Generative AI and large language models (LLMs) have taken the world by storm, emerging as hot discussion topics everywhere, from boardrooms to dinner tables. LLMs mark a fundamental shift because of their unparalleled ability to comprehend and generate human-like text with context awareness. This allows LLMs to perform various tasks, from language translation and sentiment analysis to code generation and creative writing. This ability to generalize knowledge and understanding across diverse domains could revolutionize numerous industries and reshape our interactions with AI technologies.
According to a survey conducted by KPMG, 77% of business leaders believe that generative AI will have the most significant impact on their businesses out of all emerging technologies. Additionally, 71% of these leaders plan to implement their first generative AI solution within the next two years.1
And several industry leaders are already out of the gate with game-changing innovations. For instance, Morgan Stanley Wealth Management is leveraging OpenAI’s GPT-4 LLM to instantly put the know-how of the most knowledgeable person on their wealth management team into every customer’s hands.2 In another example, Khan Academy is reinventing the future of teaching and learning with its Khanmigo virtual AI tutor.3
Approaches for Adoption of Generative AI
Technology vendors are competing to create new, better technology to meet demand. Soon after the launch of ChatGPT, OpenAI announced GPT-4, the next version of its LLM. Google introduced PaLM 2, and Meta released an open-source LLM called Llama-v2. There are also many start-ups backed by significant investments that are creating a variety of LLM-based products. General-purpose LLMs are becoming an important foundational tool for generative AI, much like public cloud services were important for the cloud computing era.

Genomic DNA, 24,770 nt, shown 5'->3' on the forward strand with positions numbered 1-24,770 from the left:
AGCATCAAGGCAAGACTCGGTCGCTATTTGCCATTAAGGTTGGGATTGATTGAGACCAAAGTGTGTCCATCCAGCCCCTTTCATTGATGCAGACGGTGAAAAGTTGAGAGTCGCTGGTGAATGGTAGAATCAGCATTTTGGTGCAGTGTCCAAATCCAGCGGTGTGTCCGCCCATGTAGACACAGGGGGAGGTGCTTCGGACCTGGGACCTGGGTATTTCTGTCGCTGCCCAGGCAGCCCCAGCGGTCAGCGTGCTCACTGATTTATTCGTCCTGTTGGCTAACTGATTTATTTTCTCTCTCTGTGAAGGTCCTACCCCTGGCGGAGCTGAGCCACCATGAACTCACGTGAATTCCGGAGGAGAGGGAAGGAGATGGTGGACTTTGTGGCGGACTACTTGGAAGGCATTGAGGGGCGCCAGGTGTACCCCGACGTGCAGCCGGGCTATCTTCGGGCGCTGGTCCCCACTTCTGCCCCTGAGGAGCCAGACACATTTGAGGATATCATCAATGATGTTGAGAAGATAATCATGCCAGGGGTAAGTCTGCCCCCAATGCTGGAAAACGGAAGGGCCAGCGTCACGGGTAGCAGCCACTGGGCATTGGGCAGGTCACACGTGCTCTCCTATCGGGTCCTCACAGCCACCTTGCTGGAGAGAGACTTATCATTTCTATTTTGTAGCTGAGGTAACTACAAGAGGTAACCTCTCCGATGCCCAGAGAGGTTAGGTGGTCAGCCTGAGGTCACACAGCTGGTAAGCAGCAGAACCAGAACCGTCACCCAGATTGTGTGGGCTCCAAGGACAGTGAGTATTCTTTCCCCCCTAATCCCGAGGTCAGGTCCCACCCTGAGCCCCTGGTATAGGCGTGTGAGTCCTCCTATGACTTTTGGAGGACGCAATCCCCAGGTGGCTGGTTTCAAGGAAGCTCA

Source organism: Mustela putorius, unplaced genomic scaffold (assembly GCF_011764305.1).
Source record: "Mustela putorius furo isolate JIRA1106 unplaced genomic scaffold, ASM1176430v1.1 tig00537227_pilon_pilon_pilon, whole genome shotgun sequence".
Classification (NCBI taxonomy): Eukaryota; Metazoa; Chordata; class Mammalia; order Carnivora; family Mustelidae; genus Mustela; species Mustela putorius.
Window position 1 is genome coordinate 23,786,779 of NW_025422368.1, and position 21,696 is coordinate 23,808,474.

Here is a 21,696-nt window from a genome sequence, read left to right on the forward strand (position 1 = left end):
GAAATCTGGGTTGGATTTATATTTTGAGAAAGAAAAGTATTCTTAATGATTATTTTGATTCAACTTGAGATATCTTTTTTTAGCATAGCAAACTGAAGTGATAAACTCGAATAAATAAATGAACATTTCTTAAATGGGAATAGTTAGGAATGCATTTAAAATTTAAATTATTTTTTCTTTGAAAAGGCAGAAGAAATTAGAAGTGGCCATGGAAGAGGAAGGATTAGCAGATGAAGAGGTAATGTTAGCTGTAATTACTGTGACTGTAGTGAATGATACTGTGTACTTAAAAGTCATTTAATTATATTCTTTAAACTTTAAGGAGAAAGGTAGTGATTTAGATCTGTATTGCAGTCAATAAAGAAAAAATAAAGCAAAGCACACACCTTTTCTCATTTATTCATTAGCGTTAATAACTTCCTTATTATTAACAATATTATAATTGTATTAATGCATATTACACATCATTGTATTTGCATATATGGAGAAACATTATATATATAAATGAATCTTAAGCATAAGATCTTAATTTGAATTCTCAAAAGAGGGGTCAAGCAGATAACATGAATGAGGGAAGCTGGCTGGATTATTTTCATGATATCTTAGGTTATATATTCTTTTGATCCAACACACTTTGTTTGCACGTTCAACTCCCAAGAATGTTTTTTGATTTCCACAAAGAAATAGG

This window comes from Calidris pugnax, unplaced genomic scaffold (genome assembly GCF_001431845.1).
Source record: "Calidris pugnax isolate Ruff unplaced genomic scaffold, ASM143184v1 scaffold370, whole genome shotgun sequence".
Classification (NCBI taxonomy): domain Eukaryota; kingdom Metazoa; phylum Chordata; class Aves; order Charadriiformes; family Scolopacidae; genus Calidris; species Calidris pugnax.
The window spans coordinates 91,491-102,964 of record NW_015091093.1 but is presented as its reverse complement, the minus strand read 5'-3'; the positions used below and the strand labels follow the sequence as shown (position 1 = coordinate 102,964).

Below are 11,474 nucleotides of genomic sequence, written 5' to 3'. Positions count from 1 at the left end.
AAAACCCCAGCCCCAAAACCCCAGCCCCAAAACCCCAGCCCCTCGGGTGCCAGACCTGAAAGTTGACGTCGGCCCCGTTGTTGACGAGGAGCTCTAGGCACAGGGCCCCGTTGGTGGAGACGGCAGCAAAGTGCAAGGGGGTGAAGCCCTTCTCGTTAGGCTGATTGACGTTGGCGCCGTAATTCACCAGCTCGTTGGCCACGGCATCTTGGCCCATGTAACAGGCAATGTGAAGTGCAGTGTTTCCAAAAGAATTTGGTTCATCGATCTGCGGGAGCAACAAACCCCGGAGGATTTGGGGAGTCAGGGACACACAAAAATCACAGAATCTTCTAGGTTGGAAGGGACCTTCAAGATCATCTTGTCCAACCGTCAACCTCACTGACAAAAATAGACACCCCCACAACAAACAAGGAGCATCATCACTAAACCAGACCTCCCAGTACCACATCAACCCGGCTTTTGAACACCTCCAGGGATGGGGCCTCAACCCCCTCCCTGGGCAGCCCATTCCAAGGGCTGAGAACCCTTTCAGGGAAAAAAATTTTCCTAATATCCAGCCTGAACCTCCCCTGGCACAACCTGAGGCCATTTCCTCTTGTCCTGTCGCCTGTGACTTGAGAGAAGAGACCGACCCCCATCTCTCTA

As enterprises start looking into how they can adopt LLMs to drive productivity and innovation, they are exploring the following approaches:
- Prompt Engineering: The data team feeds the prompts into an LLM and iteratively refines the prompts to get logically coherent and reliable responses.
- Fine-tuning LLMs: This describes how data teams can fine-tune an existing LLM with domain-specific data and knowledge to enable more accurate and appropriate responses based on business relevance and context.
- Retrieval-Augmented Generation (RAG) with LLMs: Organizations can make even more effective use of domain-specific data, including structured data for AI, using a RAG approach.4 This involves retrieving relevant documents or data first, feeding that as contextual inputs to an LLM and then generating the response.